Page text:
Impact of albumin compared to saline on organ function and mortality of patients with severe sepsis

Simon Finfer, Suzanne McEvoy, Rinaldo Bellomo, Colin McArthur, John Myburgh, Robyn Norton

Research output: Contribution to journalArticleResearchpeer-review

224 Citations (Scopus)

Abstract

To determine the effect of random assignment to fluid resuscitation with albumin or saline on organ function and mortality in patients with severe sepsis. Methods: Pre-defined subgroup analysis of a randomized controlled trial conducted in the intensive care units of 16 hospitals in Australia and New Zealand. Results: Of 1,218 patients with severe sepsis at baseline, 603 and 615 were assigned to receive albumin and saline, respectively. The two groups had similar baseline characteristics. During the first 7 days mean arterial pressure was similar in the two groups, but patients assigned albumin had a lower heart rate on days 1 and 3 (p = 0.002 and p = 0.03, respectively) and a higher central venous pressure on days 1-3 (p <0.005 each day). There was no difference in the renal or total Sequential Organ Failure Assessment score of the two groups; 113/603 (18.7 ) of patients assigned albumin were treated with renal replacement therapy compared to 112/615 (18.2 ) assigned saline (p = 0.98). The unadjusted relative risk of death for albumin versus saline was 0.87 [95 confidence interval (CI) 0.74-1.02] for patients with severe sepsis and 1.05 (0.94-1.17) for patients without severe sepsis (p = 0.06 for heterogeneity). From multivariate logistic regression analysis adjusting for baseline factors in patients with complete baseline data (919/1,218, 75.5 ), the adjusted odds ratio for death for albumin versus saline was 0.71 (95 CI: 0.52-0.97; p = 0.03). Conclusions: Administration of albumin compared to saline did not impair renal or other organ function and may have decreased the risk of death.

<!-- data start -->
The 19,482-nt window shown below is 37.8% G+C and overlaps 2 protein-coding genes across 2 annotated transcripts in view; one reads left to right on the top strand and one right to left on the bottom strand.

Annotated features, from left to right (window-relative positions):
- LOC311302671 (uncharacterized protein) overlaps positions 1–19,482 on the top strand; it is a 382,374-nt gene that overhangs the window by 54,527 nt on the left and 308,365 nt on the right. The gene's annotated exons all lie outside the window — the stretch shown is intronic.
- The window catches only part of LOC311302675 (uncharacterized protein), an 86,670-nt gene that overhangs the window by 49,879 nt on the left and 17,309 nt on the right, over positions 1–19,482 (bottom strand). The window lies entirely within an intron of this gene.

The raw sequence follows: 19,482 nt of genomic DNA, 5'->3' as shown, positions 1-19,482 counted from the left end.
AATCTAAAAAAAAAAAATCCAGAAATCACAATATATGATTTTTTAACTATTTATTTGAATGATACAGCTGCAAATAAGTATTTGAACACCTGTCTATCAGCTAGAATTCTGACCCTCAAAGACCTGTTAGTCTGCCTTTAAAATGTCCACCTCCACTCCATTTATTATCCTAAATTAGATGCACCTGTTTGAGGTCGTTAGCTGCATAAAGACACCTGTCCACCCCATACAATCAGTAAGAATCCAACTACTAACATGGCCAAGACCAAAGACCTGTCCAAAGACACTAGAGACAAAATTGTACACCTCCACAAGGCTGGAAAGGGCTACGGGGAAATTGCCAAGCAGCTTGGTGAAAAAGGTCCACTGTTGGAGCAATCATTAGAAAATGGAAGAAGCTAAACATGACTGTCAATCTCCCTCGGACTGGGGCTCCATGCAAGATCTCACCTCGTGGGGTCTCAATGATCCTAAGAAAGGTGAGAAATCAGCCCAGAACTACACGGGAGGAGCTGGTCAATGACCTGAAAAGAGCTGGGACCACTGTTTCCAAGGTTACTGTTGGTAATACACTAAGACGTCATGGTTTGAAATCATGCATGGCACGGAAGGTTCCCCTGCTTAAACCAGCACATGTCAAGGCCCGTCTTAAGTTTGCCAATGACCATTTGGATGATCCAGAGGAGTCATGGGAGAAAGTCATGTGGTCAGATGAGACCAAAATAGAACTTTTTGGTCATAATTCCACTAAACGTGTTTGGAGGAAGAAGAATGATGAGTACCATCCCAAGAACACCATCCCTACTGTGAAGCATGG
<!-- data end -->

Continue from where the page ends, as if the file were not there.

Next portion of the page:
Original languageEnglish
Pages (from-to)86 - 96
Number of pages11
JournalIntensive Care Medicine
Volume37
Issue number1
DOIs
Publication statusPublished - 2011
Externally publishedYes

Cite this

Finfer, Simon ; McEvoy, Suzanne ; Bellomo, Rinaldo ; McArthur, Colin ; Myburgh, John ; Norton, Robyn. / Impact of albumin compared to saline on organ function and mortality of patients with severe sepsis. In: Intensive Care Medicine. 2011 ; Vol. 37, No. 1. pp. 86 - 96.
@article{e5e54de904214b8987941b0a33448893,
title = "Impact of albumin compared to saline on organ function and mortality of patients with severe sepsis",
abstract = "To determine the effect of random assignment to fluid resuscitation with albumin or saline on organ function and mortality in patients with severe sepsis. Methods: Pre-defined subgroup analysis of a randomized controlled trial conducted in the intensive care units of 16 hospitals in Australia and New Zealand. Results: Of 1,218 patients with severe sepsis at baseline, 603 and 615 were assigned to receive albumin and saline, respectively. The two groups had similar baseline characteristics. During the first 7 days mean arterial pressure was similar in the two groups, but patients assigned albumin had a lower heart rate on days 1 and 3 (p = 0.002 and p = 0.03, respectively) and a higher central venous pressure on days 1-3 (p <0.005 each day). There was no difference in the renal or total Sequential Organ Failure Assessment score of the two groups; 113/603 (18.7 ) of patients assigned albumin were treated with renal replacement therapy compared to 112/615 (18.2 ) assigned saline (p = 0.98). The unadjusted relative risk of death for albumin versus saline was 0.87 [95 confidence interval (CI) 0.74-1.02] for patients with severe sepsis and 1.05 (0.94-1.17) for patients without severe sepsis (p = 0.06 for heterogeneity). From multivariate logistic regression analysis adjusting for baseline factors in patients with complete baseline data (919/1,218, 75.5 ), the adjusted odds ratio for death for albumin versus saline was 0.71 (95 CI: 0.52-0.97; p = 0.03). Conclusions: Administration of albumin compared to saline did not impair renal or other organ function and may have decreased the risk of death.",
author = "Simon Finfer and Suzanne McEvoy and Rinaldo Bellomo and Colin McArthur and John Myburgh and Robyn Norton",
year = "2011",